The Shawnee were credited with having a higher mentality than other tribes. Their great chief, Tecumseh, was considered to be one of the best leaders in history. Each tribe laid claim to a large territory with well defined boundary lines. The territory was considered a possession of the tribe as a whole and could not be sold except by the whole tribe. Each tribe was divided into clans. Each clan was headed by its own chief. Marriage within a clan was prohibited as each member of the clan was considered to be a brother or sister. Parental authority was vested in the clan of the mother. Their living was of a communal nature. The open ground around a village was usually cultivated. To the women of the tribe fell the duty of the cultivation of the corn and crops, as well as the regular household chores and raising of the children. The men of the tribe occupied themselves with hunting and making or repairing their weapons. During the summer and early fall months the men were away from the village much of the time on hunting trips. They always returned to spend the winters with their women, children and the old people of the tribe. The old men were esteemed for their wisdom and were consulted on matters of the tribe. To the old men and women fell the duty of relating tribal folklore to the young. They were generally a healthy race and relied on roots and bark of trees as their medication. They believed in the Good Great Spirit and in the Evil Spirit. They also worshipped other deities which they ranked superior to themselves, such as fire, water and thunder. The Indian was usually gay and talkative among his own kind. When among the white people he appeared moody and sullen. He spoke very little although he comprehended and was usually able to speak a few words of the language of the white man.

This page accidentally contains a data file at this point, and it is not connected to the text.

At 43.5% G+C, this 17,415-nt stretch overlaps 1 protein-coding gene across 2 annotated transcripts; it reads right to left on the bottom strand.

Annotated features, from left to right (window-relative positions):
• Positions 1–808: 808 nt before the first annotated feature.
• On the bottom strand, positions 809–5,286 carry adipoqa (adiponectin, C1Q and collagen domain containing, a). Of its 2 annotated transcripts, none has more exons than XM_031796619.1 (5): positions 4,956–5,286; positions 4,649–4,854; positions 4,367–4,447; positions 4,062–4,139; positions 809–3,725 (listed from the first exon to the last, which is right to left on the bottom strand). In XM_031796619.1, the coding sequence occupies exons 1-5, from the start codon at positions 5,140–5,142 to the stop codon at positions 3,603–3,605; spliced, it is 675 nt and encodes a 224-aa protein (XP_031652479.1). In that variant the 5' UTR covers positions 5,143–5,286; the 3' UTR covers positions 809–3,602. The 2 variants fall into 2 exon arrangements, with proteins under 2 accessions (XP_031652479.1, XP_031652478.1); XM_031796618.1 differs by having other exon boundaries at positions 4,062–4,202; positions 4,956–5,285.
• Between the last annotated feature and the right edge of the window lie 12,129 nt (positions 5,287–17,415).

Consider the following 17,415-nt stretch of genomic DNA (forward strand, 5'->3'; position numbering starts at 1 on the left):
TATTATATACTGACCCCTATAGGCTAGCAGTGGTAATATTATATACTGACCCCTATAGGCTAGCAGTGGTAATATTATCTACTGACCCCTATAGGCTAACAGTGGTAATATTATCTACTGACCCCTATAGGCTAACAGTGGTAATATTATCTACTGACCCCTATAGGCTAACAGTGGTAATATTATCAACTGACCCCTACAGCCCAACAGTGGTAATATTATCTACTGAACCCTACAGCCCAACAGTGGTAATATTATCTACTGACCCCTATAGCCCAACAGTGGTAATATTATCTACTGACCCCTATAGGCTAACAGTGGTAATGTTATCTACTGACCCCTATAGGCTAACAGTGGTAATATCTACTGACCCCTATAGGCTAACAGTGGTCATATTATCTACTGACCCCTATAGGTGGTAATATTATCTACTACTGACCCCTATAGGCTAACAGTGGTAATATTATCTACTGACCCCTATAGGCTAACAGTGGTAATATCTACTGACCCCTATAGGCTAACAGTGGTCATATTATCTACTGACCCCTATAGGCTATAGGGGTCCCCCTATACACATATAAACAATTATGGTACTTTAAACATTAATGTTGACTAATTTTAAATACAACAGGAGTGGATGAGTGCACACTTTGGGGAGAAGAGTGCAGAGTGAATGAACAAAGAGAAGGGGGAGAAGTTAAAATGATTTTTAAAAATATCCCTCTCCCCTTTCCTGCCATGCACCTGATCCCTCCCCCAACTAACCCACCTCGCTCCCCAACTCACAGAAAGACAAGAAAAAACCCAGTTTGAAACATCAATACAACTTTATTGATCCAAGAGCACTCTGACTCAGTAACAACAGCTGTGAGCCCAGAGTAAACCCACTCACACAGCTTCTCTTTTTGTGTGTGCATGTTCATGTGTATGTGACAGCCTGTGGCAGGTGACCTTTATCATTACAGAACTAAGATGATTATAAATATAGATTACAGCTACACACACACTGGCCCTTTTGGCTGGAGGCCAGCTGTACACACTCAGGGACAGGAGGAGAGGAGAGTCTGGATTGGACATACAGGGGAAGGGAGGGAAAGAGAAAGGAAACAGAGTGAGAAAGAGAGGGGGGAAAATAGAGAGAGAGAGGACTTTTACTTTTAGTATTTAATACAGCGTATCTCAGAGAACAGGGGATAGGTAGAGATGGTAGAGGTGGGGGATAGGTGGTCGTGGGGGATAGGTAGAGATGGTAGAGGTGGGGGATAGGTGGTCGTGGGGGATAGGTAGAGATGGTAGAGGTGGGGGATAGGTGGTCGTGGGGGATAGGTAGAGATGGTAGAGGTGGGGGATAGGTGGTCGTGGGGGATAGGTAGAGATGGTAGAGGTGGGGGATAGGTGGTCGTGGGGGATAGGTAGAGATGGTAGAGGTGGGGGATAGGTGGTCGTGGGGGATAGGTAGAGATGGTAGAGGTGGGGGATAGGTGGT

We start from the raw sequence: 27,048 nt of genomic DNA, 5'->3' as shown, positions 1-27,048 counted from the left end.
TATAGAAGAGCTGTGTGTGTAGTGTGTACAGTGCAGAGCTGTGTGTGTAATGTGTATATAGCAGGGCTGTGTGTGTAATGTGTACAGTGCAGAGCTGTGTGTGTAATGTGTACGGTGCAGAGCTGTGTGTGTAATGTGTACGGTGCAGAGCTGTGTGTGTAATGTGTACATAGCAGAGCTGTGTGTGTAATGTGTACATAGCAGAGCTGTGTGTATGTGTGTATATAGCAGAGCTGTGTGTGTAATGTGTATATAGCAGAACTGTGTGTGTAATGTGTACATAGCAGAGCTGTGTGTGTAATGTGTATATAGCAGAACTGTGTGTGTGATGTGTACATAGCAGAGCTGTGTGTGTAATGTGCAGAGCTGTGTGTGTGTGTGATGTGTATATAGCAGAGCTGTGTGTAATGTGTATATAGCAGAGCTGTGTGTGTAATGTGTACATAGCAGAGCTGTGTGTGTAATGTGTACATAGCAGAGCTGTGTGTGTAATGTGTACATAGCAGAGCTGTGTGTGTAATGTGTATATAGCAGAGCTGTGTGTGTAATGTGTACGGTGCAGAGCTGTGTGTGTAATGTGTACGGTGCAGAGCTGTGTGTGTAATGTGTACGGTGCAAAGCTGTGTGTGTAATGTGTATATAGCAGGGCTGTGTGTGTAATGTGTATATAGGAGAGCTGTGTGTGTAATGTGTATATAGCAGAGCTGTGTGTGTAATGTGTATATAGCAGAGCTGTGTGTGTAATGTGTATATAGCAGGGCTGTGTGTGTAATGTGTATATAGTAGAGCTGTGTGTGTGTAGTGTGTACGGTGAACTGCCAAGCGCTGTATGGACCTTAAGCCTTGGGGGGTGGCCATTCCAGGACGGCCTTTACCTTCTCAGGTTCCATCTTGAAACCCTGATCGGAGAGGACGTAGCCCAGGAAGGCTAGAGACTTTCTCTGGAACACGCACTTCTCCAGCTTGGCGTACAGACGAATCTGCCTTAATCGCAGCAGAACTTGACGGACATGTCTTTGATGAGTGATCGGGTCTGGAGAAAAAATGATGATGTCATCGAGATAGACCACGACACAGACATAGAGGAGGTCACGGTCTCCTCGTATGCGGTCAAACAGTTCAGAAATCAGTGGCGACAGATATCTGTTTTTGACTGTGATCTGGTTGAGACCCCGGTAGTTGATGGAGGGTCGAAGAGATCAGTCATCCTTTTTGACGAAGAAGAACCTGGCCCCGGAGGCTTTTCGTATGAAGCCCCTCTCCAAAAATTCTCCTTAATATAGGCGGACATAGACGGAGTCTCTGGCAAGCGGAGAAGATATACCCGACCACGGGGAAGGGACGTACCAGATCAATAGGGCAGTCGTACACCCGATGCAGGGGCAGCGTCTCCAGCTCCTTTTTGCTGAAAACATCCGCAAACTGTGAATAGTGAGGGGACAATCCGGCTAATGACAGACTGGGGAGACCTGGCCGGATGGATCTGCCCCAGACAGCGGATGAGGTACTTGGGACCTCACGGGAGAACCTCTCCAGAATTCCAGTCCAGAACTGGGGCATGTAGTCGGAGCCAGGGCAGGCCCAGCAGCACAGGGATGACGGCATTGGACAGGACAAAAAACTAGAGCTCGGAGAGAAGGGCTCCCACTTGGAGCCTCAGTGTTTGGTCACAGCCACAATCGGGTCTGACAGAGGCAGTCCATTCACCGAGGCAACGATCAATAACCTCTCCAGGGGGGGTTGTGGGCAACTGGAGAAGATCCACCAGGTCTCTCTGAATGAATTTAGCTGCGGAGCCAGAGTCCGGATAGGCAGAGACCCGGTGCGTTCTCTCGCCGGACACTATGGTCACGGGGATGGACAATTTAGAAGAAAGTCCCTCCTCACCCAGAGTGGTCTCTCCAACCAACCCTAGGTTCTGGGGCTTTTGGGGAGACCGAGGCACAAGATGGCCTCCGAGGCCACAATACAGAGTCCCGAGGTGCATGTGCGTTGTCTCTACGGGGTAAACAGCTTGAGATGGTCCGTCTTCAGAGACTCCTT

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Corn was entirely unknown to the white man. The Indian taught the white man how to plant and cultivate the corn. The Indian was not an habitual user of tobacco although he discovered the plant. Tobacco was used as a ritual while the smoker communed with the Great Spirit. It was also smoked mutually to seal a treaty or an agreement. Game was not killed for the mere pleasure of the hunt. The game brought in by the hunters not only served to feed the tribe, but to clothe its members as well. Skins were dried by a crude process and made into clothing. The skins were also used as covering for the teepee or wigwam.